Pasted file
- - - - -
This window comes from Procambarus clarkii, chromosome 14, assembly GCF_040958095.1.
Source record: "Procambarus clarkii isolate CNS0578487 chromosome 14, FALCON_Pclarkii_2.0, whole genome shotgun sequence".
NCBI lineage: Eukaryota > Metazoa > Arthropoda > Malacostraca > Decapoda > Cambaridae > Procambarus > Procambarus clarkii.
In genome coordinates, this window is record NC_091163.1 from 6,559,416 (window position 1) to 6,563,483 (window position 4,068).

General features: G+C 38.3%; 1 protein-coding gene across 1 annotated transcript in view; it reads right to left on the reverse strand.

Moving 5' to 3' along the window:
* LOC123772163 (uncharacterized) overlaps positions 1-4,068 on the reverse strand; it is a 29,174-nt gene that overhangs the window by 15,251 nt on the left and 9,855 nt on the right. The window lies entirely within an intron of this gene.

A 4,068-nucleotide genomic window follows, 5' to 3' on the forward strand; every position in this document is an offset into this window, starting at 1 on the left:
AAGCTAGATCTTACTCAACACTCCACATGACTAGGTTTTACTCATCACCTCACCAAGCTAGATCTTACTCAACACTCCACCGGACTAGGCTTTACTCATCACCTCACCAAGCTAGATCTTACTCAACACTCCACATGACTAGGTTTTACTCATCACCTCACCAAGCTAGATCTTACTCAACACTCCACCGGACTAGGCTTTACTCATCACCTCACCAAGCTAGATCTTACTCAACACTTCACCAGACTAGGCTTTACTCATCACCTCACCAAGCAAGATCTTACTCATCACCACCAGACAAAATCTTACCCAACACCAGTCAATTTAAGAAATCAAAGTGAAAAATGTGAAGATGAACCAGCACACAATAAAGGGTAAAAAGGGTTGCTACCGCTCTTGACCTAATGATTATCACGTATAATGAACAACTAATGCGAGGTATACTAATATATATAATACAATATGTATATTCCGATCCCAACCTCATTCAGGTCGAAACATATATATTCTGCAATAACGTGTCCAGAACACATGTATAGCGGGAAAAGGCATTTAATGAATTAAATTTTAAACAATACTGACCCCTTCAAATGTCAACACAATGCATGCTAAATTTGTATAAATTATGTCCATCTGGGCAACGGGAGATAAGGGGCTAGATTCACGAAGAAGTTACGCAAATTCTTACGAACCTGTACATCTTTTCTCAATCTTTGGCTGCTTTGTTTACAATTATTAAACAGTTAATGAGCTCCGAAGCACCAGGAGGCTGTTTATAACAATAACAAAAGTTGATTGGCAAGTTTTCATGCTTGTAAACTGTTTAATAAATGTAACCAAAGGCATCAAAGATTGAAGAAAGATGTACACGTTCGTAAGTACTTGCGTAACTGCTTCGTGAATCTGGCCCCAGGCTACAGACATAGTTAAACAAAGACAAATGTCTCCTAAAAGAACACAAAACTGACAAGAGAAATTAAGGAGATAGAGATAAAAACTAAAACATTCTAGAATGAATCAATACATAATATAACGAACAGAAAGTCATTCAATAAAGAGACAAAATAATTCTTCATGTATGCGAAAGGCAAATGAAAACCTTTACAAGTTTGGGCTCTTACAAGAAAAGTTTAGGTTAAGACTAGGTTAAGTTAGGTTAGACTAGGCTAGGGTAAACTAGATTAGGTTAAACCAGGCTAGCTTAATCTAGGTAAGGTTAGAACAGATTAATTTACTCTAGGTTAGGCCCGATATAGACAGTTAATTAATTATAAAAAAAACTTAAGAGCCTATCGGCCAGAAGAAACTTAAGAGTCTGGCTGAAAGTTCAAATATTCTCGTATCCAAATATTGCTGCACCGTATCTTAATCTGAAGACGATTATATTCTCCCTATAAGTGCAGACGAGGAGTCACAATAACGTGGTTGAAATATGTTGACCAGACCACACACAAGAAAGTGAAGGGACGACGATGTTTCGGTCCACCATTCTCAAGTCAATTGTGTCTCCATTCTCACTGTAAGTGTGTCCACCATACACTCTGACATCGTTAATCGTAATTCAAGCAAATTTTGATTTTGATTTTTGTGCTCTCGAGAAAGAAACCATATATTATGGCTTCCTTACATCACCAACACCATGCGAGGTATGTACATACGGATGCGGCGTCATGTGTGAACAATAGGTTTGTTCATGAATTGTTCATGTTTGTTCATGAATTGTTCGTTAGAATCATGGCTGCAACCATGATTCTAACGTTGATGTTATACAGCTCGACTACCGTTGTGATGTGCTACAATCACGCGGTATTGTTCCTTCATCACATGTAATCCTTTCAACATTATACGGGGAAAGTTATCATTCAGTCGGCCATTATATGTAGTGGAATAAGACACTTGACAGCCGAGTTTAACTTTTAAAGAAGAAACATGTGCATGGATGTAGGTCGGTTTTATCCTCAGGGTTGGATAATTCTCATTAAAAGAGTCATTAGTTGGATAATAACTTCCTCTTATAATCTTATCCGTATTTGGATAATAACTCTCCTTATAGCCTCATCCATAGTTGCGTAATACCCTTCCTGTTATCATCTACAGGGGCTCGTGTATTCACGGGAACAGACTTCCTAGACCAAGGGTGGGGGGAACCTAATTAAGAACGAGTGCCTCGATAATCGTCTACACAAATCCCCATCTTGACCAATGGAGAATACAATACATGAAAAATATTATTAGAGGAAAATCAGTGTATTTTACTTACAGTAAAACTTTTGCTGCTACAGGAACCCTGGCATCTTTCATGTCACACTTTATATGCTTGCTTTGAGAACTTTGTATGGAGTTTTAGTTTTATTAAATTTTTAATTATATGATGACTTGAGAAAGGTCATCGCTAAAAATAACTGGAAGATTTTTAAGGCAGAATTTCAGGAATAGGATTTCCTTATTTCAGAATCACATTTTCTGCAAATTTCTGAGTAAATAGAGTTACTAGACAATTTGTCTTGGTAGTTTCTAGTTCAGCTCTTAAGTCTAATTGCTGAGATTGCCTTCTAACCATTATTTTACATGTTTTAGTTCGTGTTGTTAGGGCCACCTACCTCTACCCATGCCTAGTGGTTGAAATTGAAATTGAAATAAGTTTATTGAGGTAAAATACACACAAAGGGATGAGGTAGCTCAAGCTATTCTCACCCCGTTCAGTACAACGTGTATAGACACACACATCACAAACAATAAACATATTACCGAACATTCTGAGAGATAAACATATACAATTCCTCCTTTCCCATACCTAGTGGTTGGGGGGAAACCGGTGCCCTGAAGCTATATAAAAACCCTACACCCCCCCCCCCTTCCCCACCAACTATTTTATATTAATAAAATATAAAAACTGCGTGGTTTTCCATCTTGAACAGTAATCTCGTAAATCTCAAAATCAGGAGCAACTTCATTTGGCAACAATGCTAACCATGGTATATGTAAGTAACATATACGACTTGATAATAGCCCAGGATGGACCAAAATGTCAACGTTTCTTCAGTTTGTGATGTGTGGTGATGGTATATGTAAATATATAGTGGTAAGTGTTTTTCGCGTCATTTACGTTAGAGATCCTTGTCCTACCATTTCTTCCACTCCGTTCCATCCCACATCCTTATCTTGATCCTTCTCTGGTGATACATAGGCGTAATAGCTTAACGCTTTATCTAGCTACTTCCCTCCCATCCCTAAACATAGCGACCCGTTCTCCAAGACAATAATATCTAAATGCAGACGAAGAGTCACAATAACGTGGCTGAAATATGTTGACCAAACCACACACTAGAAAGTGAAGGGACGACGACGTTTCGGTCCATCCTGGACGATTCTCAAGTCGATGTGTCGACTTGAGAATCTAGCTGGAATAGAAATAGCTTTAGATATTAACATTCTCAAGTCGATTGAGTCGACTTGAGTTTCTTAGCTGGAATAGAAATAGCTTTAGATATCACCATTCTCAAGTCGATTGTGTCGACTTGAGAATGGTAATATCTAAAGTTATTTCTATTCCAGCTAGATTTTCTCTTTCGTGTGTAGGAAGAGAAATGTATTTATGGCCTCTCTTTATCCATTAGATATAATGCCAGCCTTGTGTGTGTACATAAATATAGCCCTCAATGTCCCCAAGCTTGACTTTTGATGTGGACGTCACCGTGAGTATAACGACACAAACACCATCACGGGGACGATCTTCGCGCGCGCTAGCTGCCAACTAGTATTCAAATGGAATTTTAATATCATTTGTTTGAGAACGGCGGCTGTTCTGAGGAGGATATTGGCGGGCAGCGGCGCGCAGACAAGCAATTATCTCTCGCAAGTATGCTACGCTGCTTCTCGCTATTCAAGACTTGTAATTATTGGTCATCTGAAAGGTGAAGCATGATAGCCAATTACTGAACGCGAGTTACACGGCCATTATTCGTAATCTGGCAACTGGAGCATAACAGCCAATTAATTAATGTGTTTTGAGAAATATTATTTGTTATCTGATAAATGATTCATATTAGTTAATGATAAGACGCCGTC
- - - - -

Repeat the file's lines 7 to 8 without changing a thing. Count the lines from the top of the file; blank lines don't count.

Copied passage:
* LOC123772163 (uncharacterized) overlaps positions 1-4,068 on the reverse strand; it is a 29,174-nt gene that overhangs the window by 15,251 nt on the left and 9,855 nt on the right. The window lies entirely within an intron of this gene.

A 4,068-nucleotide genomic window follows, 5' to 3' on the forward strand; every position in this document is an offset into this window, starting at 1 on the left: